Reading time: 4 min
*Disclaimer: If you haven’t had a chance to binge-watch South Korean Netflix series Squid Game, beware: Spoilers ahead!*
Squid Game has taken the world by storm. And while there’s plenty to dissect about the show (the social commentary, the battle to the death, the terrifying robot…), let’s look at the show from a business lens. With that perspective, Squid Game also delivers an interesting (if unexpected) lesson — and that’s about business cards.
Squid Game business cards play an important role in the plot of the series. Though Squid Game cards are used for very nefarious reasons, the show does offer a clear case study in why business cards are still relevant in today’s digitally focused world.
So, the question is, what can Squid Game business cards teach us about the relevance of business cards today? And how can you leverage those lessons to more effectively market your business, build brand recognition, and connect with customers?
Why does Squid Game use business cards (& not emails or texts)
In the show, Squid Game cards are used to recruit players, all deep in debt, into a game that sees them fighting to the death for their shot at a huge cash prize – about $38.6 million USD.
With that setup, it’s worth exploring why the show decided to use business cards, instead of recruiting players through digital methods like email or text.
There are a few reasons why business cards were the best way to connect with players, each of which are applicable for any real world business looking to connect with customers:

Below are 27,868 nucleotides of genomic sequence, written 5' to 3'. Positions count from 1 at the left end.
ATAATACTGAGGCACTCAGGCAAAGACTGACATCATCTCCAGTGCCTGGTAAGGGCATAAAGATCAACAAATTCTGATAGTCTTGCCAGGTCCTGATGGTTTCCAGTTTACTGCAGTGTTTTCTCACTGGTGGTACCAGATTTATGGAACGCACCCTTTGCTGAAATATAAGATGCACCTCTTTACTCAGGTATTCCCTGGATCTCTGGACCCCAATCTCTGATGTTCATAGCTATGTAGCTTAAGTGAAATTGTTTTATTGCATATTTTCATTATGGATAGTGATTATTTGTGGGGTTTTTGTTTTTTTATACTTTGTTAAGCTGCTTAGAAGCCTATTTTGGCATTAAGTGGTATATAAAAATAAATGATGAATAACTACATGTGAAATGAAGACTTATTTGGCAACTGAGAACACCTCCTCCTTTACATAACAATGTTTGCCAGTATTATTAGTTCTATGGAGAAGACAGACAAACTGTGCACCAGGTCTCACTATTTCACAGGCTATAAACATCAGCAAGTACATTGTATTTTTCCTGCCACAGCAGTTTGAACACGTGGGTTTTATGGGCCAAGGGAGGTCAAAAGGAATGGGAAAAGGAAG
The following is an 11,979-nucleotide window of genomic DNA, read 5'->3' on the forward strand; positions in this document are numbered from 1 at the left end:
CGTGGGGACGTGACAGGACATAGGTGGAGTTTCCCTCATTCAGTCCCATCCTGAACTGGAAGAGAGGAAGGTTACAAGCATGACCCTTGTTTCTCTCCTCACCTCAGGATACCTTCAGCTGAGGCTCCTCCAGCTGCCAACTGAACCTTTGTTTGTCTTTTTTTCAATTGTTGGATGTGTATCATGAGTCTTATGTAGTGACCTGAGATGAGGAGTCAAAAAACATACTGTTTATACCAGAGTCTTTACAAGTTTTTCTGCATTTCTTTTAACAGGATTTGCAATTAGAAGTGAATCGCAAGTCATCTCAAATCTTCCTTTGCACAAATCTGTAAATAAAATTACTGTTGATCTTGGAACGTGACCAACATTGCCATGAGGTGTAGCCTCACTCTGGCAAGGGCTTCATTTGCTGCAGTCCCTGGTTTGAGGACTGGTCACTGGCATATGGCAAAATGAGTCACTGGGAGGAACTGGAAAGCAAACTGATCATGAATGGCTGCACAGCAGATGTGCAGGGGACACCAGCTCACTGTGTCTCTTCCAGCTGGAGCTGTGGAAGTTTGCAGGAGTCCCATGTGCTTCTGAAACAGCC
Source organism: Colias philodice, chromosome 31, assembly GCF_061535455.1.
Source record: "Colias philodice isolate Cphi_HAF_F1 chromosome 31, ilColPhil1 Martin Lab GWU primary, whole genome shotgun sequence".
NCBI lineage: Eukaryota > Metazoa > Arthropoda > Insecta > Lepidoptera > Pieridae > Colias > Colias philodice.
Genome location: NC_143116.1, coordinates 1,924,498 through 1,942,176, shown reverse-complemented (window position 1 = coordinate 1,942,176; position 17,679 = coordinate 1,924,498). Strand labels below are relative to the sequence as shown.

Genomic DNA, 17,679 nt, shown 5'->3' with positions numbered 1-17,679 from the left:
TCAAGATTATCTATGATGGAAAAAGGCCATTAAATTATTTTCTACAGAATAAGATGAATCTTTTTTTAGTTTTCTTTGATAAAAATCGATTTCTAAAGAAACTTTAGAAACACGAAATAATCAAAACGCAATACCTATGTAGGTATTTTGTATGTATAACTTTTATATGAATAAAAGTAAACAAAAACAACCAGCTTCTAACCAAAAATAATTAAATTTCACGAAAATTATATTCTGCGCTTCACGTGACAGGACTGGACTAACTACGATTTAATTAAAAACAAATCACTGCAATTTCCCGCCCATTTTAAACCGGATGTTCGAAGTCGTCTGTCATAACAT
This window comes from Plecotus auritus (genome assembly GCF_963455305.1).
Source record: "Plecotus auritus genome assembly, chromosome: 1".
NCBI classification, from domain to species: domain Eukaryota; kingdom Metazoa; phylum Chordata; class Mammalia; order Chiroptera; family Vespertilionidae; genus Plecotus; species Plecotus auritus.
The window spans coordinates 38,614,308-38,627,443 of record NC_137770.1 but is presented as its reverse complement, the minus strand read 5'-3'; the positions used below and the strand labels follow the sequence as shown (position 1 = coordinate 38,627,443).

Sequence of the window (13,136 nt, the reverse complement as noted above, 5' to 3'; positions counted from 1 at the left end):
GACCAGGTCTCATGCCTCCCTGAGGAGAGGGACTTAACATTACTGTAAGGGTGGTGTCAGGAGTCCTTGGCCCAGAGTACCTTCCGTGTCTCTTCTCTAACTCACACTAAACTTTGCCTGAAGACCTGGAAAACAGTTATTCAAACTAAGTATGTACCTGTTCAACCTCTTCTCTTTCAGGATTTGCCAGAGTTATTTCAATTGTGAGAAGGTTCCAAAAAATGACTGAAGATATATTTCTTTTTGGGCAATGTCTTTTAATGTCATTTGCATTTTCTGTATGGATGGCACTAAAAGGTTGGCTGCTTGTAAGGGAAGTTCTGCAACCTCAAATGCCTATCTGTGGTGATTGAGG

- Business cards make a strong first impression. As the old saying goes, you only get to make a first impression once, and business cards give you the opportunity to make that impression count. While an email or text message might be quickly forgotten, a well-designed, on-brand business card is far more likely to make a mark on potential customers. That strong first impression can help turn people into customers.
- Business cards give you control of your branding. In Squid Game, the Salesman passes out simple kraft business cards with a very minimalist feel, totally in line with the game’s mysterious, secretive branding. With your business card, you can do the same, taking control of your brand and making sure your card represents you and your style. For example, you might experiment with different paper stocks and shapes (check out our guide to business card size and dimensions) or design elements (like different logo designs or font choices) to convey your brand look, feel and messaging to potential customers.
- Business cards create secondary marketing opportunities. Any time you give someone your business card directly, you’re marketing directly to them. But the marketing potential doesn’t stop there. Business cards can become “mini billboards” for your business; every time another person sees your business card (for example, a friend or colleague of a customer), it’s a secondary marketing opportunity. In Squid Game, one of the characters sees a Squid Game business card and recognizes the branding, prompting him to ask questions about the card and what it means. That’s an example that could easily translate to a potential customer spotting your business card.
- Business cards offer a tangible takeaway that can keep you top of mind with your customers. It’s easy to lose track of digital communications. eEmails and texts get pushed down as new communications roll in, and messages can get lost in a sea of notifications. But with business cards, you’re handing someone a physical representation of your business. And because business cards aren’t as common as marketing emails or texts, your card won’t be competing with hundreds (or thousands) of messages from other businesses. You can even use them as appointment cards or loyalty cards, too.
Squid Game recognized that, while email and text may be more of the norm, business cards still offer certain advantages over digital communications. Depending on the situation, they can be a better, more effective way to connect with your target audience.